you worried that youll be overrun by a veritable plague of
tadpoles and froglets this spring? Well, dont panic because
expert advice is available from environmental advisor Colin Green.
familiar sight during Spring is the garden pond coming alive as
frogs hook up for the first time to spawn after their long winter
hibernation. Colin explains:
tend to panic around this time of year because frogs are coming
out of hibernation, they're going down to the pond and what they've
obviously got their mind on spawning.
average female will lay about 3,000 eggs. If you've got a female
there, you've got a huge amount of frog-spawn."
of frogs ... not!
around 3,000 eggs from one breeding female, you'd imagine your garden
pond would be rammed with growing frogs. However, this isn't the
case as Colin reveals:
if you're not sure about the ecology of frogs, the first thing that
pops into your mind when you see the frog-spawn is 'goodness me,
by the summer I'm going to be up to my armpits in frogs!'
know for a fact that, out of the 3,000 eggs, something like five
might make it to be an adult. It's not a lot when you think about
everything gets eaten by all sorts of predators. In the pond there
will fish, including goldfish, who will eat them. Newts, water beetles,
dragonflies and nymphs will eat them. We're talking about the tadpoles
pond seems like a dangerous place for these growing frogs but life
doesn't get much easier on land either. Colin explains:
they're lucky enough to make it onto land then other creatures will
be eating them. Everything from foxes to hedgehogs to rats - a variety
of animals will feed on them.
is why so much spawn is laid at the beginning of the year. The young
frogs not attended to by their parents, they're left to fend for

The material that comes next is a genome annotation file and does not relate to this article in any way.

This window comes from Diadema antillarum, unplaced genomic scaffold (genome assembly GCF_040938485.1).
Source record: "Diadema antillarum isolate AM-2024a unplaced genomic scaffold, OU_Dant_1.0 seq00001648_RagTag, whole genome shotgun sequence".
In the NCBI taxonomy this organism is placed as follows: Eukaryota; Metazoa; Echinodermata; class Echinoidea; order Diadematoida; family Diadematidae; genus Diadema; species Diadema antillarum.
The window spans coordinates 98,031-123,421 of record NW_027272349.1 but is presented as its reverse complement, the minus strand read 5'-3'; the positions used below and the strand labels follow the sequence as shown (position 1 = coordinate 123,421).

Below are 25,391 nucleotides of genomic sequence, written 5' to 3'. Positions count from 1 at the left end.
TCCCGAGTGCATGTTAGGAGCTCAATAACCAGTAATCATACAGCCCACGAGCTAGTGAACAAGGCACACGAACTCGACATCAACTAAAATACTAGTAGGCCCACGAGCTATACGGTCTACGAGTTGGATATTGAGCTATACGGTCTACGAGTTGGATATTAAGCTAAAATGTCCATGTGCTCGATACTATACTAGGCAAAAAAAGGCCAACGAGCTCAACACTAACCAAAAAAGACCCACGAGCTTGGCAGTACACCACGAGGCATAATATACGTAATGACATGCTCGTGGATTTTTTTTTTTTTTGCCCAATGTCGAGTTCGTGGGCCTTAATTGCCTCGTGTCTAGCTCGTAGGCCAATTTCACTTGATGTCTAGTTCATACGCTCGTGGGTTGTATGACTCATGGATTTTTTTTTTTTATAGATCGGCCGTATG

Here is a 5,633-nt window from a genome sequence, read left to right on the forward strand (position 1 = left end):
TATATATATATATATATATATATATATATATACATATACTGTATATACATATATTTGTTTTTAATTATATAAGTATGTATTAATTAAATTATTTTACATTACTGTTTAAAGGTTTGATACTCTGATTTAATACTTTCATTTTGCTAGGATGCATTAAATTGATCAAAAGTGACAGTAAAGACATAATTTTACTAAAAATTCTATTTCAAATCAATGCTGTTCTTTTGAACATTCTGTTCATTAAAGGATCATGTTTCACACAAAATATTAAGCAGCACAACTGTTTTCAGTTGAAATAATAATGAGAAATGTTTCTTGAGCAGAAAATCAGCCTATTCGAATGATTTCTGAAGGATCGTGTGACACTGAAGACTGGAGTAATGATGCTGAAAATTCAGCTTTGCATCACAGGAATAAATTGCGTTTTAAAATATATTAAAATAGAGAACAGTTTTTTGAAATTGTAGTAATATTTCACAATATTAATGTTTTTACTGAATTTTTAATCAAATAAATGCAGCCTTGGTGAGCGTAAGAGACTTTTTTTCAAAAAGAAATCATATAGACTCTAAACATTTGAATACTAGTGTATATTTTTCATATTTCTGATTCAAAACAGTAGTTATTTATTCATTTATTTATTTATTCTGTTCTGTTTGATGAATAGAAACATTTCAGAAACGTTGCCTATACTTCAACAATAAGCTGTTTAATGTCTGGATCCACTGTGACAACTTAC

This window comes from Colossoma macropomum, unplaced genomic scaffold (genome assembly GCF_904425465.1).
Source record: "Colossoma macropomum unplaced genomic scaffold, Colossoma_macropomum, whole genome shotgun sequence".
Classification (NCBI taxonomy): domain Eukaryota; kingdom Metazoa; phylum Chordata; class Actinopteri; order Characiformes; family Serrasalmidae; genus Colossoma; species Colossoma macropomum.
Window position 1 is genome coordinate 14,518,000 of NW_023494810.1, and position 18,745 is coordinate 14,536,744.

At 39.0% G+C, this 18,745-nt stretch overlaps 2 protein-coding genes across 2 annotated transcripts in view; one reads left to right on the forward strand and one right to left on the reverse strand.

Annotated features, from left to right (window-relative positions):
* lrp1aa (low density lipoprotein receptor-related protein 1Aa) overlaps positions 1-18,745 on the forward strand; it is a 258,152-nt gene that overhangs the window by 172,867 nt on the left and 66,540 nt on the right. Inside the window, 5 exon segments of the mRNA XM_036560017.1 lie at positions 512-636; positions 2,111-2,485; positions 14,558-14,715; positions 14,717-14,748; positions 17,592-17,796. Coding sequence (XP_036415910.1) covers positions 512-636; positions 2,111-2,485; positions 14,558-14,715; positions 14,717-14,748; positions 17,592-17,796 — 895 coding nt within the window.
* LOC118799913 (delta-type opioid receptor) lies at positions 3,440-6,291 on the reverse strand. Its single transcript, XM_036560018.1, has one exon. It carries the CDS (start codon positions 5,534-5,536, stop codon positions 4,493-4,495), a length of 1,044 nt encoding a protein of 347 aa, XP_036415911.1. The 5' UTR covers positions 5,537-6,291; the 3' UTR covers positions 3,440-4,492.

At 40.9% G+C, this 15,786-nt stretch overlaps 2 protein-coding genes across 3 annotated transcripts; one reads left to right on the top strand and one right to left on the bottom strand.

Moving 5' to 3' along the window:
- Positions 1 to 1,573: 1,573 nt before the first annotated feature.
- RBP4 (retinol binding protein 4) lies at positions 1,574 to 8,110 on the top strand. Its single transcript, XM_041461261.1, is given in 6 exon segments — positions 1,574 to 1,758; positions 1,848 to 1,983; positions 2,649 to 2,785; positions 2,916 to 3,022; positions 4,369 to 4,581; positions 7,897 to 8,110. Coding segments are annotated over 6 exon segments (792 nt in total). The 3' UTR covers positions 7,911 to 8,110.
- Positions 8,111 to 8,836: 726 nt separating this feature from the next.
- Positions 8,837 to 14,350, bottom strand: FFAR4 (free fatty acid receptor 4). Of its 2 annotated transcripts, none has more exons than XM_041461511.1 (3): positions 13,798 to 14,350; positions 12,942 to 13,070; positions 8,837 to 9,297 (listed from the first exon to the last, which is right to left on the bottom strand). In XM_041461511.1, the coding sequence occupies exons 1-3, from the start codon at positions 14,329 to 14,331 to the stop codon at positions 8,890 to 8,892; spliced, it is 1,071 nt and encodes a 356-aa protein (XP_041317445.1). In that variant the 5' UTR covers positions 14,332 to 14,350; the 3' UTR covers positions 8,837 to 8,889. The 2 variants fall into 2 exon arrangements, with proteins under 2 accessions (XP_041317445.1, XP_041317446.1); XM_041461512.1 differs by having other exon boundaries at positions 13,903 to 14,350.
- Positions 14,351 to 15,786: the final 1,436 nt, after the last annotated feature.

themselves so they compensate by laying huge amounts of spawn."
passion for frogs
has a real passion for frogs, that comes from his study of their
extraordinary life cycle. How they've evolved is something he finds
truly fascinating. He says:
always had a passion for frogs, and toads I hasten to add. They
amaze me. As human beings we tend to think we're pretty good in
the animal world but forget it. But you look at a frog - it starts
off as an egg in water, then develops into a tadpole with a tail
and gills. Then a matter of weeks after that the back legs start
to appear and the tail starts to disappear. It then grows a front
pair of legs, develops a pair of lungs and crawls out onto the land.
Wow - is that mind blowing or what! That really makes we think that
evolution has worked overtime here.
at the same time, they can do wonderful things like breathe through
their skin at the bottom of a pond through water. That is just amazing.
They can jump up to seven times their own body length - all these
things make me in awe of this particular creature."
in your pond
you've found that your pond is loaded with the jelly-like mass of
frog-spawn then you might be tempted to clear it out or take it
by bucket to the nearest pond and dump it. But, according to Colin,
his is the wrong thing to do. He says:
question I get asked quite often is 'can I remove the frog-spawn?'.
The answer is that is shouldn't really be moved. The reason is that
you might be moving disease. There is a disease called Red Legs
in frogs - you may not have that in your pond but you don't know,
you might be moving that disease around.
no circumstances do you move frog-spawn from a garden pond to a
wild pond. The reason why is not only the disease factor but because
you have to consider that your pond might have some aquatic plants
in it which are not native to Britain and you might be transporting
their seeds in the spawn. If you do that you might be upsetting
the complete ecology of that wild pond, and most probably end up
spawn in you pond as nature will literally take care of it in its
own way - it will be the hamburger in the food chain. Everything
will be eating it and you'll be left with one or two."
for your garden
believes that frogs are nature's friend and that they play an important
part in maintaining a natural balance in our gardens. They're not
a pest, in fact the opposite - they're actually really good for
your garden. He reveals:
are pretty good in the garden, they're great biological controllers
because they feed off slugs and snails for instance. So it's pretty
important to have a few in your garden."
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